The main problem with dualism is that it works with kids but not adults. I suppose it works for adults who are like kids but it doesn't work for adults that actually are adults. It's like this. If a two year old runs into the middle of a busy street you might spank them and say, "Don't you ever do that again. I don't want to see you die!" But the two year old might just get traumatized and think you are a bad person and not understand. So, though you have kept the kid alive you have also emotionally screwed them up possibly for life.
Note: The above example really doesn't do dualism justice. The main problem with dualism is it is actually impossible (unless you are an adult fool) to categorize everything into "Good" or "Bad". You might say that someone murdering someone else is bad and I might agree with that. But most things you might talk about with 100 average people being honest on the street, you wouldn't be able to come to a really firm agreement as to most things being ultimately bad or good. There was something in "Charlie Wilson's War: The Movie" that comes to mind. He told a story about a boy in an Asian Culture. First the boy was given a horse and the wise man of the town said, "We'll See" But everyone else said, "What a lucky boy!" But then the boy fell off the horse and broke his leg. And everyone in town said, "OH! This is bad." And the wise man said, "We'll See". Then a battle happened and because the boys leg was broken he didn't have to fight in it but all the other boys his age in town died. And they asked the Wise man if this was good and he said, "We'll See." So you can see how life even when seemingly bad things happen good things can come from that.
Another example, you all might say that this is a really bad thing for Maria and Arnold the Governator but this might be the best thing that ever happened in his 10 year old son's life and the mother of that boys life. And in the end Maria and Arnold might get back together because of their 4 other children and because they are both over 50. So is what happened ultimately good or bad? We'll See!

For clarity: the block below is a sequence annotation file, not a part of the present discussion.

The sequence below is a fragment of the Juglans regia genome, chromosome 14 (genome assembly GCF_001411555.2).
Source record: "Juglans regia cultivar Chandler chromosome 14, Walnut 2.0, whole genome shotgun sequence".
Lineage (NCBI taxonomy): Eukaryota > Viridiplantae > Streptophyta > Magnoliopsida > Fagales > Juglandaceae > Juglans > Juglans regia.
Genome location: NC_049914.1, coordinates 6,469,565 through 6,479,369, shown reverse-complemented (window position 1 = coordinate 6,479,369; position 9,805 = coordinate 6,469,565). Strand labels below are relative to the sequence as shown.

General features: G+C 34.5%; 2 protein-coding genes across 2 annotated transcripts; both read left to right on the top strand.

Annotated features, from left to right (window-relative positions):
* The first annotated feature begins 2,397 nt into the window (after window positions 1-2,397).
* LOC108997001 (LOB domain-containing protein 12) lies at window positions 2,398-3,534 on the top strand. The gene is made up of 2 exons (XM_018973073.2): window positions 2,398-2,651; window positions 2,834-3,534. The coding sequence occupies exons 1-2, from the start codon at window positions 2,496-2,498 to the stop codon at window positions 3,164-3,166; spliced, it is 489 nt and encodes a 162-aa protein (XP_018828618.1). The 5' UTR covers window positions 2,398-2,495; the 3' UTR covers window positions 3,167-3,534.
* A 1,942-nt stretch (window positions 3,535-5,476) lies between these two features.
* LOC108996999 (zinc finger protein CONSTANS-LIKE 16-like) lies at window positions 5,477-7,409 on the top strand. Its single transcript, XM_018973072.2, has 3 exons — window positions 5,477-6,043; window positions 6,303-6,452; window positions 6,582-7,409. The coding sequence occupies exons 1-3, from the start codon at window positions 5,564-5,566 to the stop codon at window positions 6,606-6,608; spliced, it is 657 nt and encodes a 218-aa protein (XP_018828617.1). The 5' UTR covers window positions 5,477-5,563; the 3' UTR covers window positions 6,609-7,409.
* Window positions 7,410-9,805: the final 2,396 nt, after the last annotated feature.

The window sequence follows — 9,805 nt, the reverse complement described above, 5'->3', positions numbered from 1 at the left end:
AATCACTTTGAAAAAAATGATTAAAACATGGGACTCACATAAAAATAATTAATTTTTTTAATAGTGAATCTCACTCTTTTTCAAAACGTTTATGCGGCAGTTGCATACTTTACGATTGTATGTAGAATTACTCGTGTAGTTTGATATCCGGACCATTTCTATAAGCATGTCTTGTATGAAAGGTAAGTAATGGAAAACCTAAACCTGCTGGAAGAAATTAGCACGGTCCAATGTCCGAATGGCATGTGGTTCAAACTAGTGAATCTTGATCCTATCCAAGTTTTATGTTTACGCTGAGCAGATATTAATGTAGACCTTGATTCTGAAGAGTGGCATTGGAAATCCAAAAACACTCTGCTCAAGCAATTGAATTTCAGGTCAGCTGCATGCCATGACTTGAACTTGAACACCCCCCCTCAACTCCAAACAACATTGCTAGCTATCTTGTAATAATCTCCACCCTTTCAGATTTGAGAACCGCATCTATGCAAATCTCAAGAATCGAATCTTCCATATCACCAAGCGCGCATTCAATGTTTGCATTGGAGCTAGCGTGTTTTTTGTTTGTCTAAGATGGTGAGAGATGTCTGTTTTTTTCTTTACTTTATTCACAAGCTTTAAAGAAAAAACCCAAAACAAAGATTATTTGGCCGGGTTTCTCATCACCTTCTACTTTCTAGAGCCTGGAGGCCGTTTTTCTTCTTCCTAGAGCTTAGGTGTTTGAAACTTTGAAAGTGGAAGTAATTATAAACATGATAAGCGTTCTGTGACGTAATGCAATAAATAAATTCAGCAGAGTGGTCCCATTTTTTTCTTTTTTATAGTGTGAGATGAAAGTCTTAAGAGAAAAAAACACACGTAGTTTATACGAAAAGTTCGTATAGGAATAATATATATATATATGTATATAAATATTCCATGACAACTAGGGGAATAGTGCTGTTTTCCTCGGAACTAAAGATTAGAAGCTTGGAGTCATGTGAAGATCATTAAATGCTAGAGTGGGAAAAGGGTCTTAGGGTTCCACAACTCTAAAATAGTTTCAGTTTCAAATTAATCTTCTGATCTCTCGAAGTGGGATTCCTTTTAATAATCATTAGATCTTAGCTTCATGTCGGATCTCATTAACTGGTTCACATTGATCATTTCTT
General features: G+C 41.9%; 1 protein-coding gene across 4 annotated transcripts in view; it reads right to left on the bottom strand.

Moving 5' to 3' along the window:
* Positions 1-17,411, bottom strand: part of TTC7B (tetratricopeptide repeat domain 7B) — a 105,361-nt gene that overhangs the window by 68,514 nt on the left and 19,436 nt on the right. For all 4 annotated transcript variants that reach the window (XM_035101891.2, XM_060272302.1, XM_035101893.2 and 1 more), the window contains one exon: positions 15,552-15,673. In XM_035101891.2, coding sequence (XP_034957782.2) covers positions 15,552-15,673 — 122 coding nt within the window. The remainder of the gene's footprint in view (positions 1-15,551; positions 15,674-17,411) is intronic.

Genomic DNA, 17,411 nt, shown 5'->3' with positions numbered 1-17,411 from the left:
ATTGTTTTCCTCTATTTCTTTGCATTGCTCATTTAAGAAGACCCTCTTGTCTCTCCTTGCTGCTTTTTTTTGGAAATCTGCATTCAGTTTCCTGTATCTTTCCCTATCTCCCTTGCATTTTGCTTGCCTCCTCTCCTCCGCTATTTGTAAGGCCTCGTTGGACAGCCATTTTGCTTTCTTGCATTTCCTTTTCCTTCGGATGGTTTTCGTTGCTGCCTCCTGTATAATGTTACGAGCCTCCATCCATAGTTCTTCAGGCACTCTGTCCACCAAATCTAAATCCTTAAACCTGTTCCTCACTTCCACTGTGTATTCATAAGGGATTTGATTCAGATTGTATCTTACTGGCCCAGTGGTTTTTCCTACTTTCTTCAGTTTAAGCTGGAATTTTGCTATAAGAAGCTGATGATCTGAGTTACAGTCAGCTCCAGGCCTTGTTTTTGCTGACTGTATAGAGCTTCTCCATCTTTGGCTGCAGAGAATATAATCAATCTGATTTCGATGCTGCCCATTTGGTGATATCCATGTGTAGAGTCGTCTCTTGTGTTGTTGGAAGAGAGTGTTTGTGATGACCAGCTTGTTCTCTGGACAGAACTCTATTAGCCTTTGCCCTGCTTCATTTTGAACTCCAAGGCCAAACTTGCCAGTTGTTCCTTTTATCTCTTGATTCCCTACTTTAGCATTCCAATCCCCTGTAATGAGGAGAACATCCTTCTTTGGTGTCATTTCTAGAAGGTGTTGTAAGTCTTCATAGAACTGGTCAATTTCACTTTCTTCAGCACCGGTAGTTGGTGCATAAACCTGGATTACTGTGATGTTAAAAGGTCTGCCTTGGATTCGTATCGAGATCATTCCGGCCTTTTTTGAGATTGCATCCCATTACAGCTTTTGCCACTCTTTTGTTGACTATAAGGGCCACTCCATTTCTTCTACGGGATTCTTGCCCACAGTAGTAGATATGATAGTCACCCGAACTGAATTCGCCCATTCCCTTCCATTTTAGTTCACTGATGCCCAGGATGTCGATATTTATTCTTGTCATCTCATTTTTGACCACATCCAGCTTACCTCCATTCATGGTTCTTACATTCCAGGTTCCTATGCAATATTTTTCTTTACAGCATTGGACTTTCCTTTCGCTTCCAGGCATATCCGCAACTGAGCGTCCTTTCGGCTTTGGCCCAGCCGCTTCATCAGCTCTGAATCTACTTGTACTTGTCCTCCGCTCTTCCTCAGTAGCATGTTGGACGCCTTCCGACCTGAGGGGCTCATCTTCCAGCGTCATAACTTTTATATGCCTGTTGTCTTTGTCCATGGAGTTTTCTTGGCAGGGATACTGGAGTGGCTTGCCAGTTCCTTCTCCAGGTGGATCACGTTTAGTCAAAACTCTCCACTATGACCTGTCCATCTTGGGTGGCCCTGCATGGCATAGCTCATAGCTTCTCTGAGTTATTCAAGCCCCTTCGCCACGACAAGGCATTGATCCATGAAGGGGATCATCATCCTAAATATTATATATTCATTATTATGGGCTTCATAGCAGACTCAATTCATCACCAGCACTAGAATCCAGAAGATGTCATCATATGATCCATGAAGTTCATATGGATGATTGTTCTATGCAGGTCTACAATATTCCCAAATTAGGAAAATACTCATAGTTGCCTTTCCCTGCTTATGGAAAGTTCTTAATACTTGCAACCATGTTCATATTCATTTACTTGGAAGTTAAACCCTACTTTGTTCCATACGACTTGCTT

So, now let's look at non-dualism. In non-dualism you do not have ultimate good and bad in life. For example, was it good that the U.S. won World War II? If you are an American you likely can say "Hell. Yes" But if you are a Japanese or German in 1944 and 1945 what would be your answer? So, you begin to see that ultimate good or bad is relative to who you are and where you are and how you think and feel about the whole thing.
So, I explain non-dualism this way best. Think about the weather. Can you tell me that any weather event is only good or bad? No. You can't because no matter how bad a weather event is for one person, it might be good for another. For example, imagine a tornado accompanied by rain in a really droughted area. The tornado might knock down 10 or 20 houses but then fill up a lake so the community can survive. So was the entire storm good or bad? You would have to answer, 'Both'. Well this is how life actually is with infinite shades of grey. And here is the necessity for non-dualism if you are a natural shaman because a shaman naturally is a force of nature. Part of the experience of a natural shaman is to feel at one with all life in the physical and in spirit. The experience that all life is your family and that you never will be alone is a part of this experience. But for me, helping my family and friends as well as anyone that God shows me to in any way that I can is the real beauty of being a natural shaman.
My goal in my life is to try to help the human race survive whatever comes and become even more amazing than humans on Earth already are. So, will this happen? We'll See.